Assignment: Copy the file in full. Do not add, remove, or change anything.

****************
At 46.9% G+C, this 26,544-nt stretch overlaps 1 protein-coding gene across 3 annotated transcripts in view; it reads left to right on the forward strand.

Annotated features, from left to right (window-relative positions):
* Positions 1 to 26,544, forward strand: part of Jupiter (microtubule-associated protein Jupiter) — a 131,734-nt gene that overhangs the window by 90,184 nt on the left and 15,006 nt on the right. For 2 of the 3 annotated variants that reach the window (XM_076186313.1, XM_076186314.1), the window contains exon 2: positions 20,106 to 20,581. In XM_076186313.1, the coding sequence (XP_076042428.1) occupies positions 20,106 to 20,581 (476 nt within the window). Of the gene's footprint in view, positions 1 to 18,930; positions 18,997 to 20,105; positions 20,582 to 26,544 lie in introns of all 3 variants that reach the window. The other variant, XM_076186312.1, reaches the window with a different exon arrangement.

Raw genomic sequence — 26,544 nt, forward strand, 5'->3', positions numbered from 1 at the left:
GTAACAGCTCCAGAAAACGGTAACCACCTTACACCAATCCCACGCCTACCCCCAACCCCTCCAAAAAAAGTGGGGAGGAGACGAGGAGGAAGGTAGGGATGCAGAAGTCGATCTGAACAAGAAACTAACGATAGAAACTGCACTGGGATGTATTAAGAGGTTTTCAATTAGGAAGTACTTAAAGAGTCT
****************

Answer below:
At 46.9% G+C, this 26,544-nt stretch overlaps 1 protein-coding gene across 3 annotated transcripts in view; it reads left to right on the forward strand.

Annotated features, from left to right (window-relative positions):
* Positions 1 to 26,544, forward strand: part of Jupiter (microtubule-associated protein Jupiter) — a 131,734-nt gene that overhangs the window by 90,184 nt on the left and 15,006 nt on the right. For 2 of the 3 annotated variants that reach the window (XM_076186313.1, XM_076186314.1), the window contains exon 2: positions 20,106 to 20,581. In XM_076186313.1, the coding sequence (XP_076042428.1) occupies positions 20,106 to 20,581 (476 nt within the window). Of the gene's footprint in view, positions 1 to 18,930; positions 18,997 to 20,105; positions 20,582 to 26,544 lie in introns of all 3 variants that reach the window. The other variant, XM_076186312.1, reaches the window with a different exon arrangement.

Raw genomic sequence — 26,544 nt, forward strand, 5'->3', positions numbered from 1 at the left:
GTAACAGCTCCAGAAAACGGTAACCACCTTACACCAATCCCACGCCTACCCCCAACCCCTCCAAAAAAAGTGGGGAGGAGACGAGGAGGAAGGTAGGGATGCAGAAGTCGATCTGAACAAGAAACTAACGATAGAAACTGCACTGGGATGTATTAAGAGGTTTTCAATTAGGAAGTACTTAAAGAGTCT